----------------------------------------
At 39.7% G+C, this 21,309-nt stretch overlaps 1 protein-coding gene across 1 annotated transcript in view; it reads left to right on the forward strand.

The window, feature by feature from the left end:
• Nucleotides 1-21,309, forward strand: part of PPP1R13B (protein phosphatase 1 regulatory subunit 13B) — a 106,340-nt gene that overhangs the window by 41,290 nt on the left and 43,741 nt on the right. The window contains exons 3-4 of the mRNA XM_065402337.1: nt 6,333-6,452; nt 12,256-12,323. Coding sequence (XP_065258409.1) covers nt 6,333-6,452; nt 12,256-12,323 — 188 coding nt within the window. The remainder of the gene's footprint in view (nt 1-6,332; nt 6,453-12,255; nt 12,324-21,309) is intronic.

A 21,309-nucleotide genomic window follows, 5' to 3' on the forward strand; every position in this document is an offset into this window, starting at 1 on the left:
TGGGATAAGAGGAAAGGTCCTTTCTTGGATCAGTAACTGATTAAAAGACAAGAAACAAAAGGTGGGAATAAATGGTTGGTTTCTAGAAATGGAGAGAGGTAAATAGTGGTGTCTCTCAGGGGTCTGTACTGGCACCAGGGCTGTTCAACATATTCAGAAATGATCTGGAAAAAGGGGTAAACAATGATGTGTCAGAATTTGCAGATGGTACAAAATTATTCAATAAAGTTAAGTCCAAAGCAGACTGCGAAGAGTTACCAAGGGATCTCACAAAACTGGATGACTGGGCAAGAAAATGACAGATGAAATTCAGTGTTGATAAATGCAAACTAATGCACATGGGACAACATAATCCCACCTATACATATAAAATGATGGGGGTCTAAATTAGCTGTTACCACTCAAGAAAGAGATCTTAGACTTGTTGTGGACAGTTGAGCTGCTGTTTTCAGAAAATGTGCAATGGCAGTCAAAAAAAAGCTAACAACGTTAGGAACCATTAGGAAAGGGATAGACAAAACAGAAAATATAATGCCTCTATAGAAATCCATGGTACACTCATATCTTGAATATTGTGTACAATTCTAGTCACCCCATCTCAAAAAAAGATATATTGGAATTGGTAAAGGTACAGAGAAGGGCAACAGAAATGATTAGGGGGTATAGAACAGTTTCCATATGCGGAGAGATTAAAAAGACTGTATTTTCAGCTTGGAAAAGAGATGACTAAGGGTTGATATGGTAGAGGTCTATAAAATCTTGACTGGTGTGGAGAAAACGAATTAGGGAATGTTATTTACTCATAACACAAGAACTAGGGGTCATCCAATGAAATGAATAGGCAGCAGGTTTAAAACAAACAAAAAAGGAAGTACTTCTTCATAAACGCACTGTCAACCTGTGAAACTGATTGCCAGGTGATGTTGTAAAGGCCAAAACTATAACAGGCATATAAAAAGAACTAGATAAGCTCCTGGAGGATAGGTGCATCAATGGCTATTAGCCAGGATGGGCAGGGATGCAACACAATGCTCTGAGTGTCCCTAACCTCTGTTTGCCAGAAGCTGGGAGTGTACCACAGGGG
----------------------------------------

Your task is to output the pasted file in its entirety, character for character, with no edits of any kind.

At 39.7% G+C, this 21,309-nt stretch overlaps 1 protein-coding gene across 1 annotated transcript in view; it reads left to right on the forward strand.

The window, feature by feature from the left end:
• Nucleotides 1-21,309, forward strand: part of PPP1R13B (protein phosphatase 1 regulatory subunit 13B) — a 106,340-nt gene that overhangs the window by 41,290 nt on the left and 43,741 nt on the right. The window contains exons 3-4 of the mRNA XM_065402337.1: nt 6,333-6,452; nt 12,256-12,323. Coding sequence (XP_065258409.1) covers nt 6,333-6,452; nt 12,256-12,323 — 188 coding nt within the window. The remainder of the gene's footprint in view (nt 1-6,332; nt 6,453-12,255; nt 12,324-21,309) is intronic.

A 21,309-nucleotide genomic window follows, 5' to 3' on the forward strand; every position in this document is an offset into this window, starting at 1 on the left:
TGGGATAAGAGGAAAGGTCCTTTCTTGGATCAGTAACTGATTAAAAGACAAGAAACAAAAGGTGGGAATAAATGGTTGGTTTCTAGAAATGGAGAGAGGTAAATAGTGGTGTCTCTCAGGGGTCTGTACTGGCACCAGGGCTGTTCAACATATTCAGAAATGATCTGGAAAAAGGGGTAAACAATGATGTGTCAGAATTTGCAGATGGTACAAAATTATTCAATAAAGTTAAGTCCAAAGCAGACTGCGAAGAGTTACCAAGGGATCTCACAAAACTGGATGACTGGGCAAGAAAATGACAGATGAAATTCAGTGTTGATAAATGCAAACTAATGCACATGGGACAACATAATCCCACCTATACATATAAAATGATGGGGGTCTAAATTAGCTGTTACCACTCAAGAAAGAGATCTTAGACTTGTTGTGGACAGTTGAGCTGCTGTTTTCAGAAAATGTGCAATGGCAGTCAAAAAAAAGCTAACAACGTTAGGAACCATTAGGAAAGGGATAGACAAAACAGAAAATATAATGCCTCTATAGAAATCCATGGTACACTCATATCTTGAATATTGTGTACAATTCTAGTCACCCCATCTCAAAAAAAGATATATTGGAATTGGTAAAGGTACAGAGAAGGGCAACAGAAATGATTAGGGGGTATAGAACAGTTTCCATATGCGGAGAGATTAAAAAGACTGTATTTTCAGCTTGGAAAAGAGATGACTAAGGGTTGATATGGTAGAGGTCTATAAAATCTTGACTGGTGTGGAGAAAACGAATTAGGGAATGTTATTTACTCATAACACAAGAACTAGGGGTCATCCAATGAAATGAATAGGCAGCAGGTTTAAAACAAACAAAAAAGGAAGTACTTCTTCATAAACGCACTGTCAACCTGTGAAACTGATTGCCAGGTGATGTTGTAAAGGCCAAAACTATAACAGGCATATAAAAAGAACTAGATAAGCTCCTGGAGGATAGGTGCATCAATGGCTATTAGCCAGGATGGGCAGGGATGCAACACAATGCTCTGAGTGTCCCTAACCTCTGTTTGCCAGAAGCTGGGAGTGTACCACAGGGG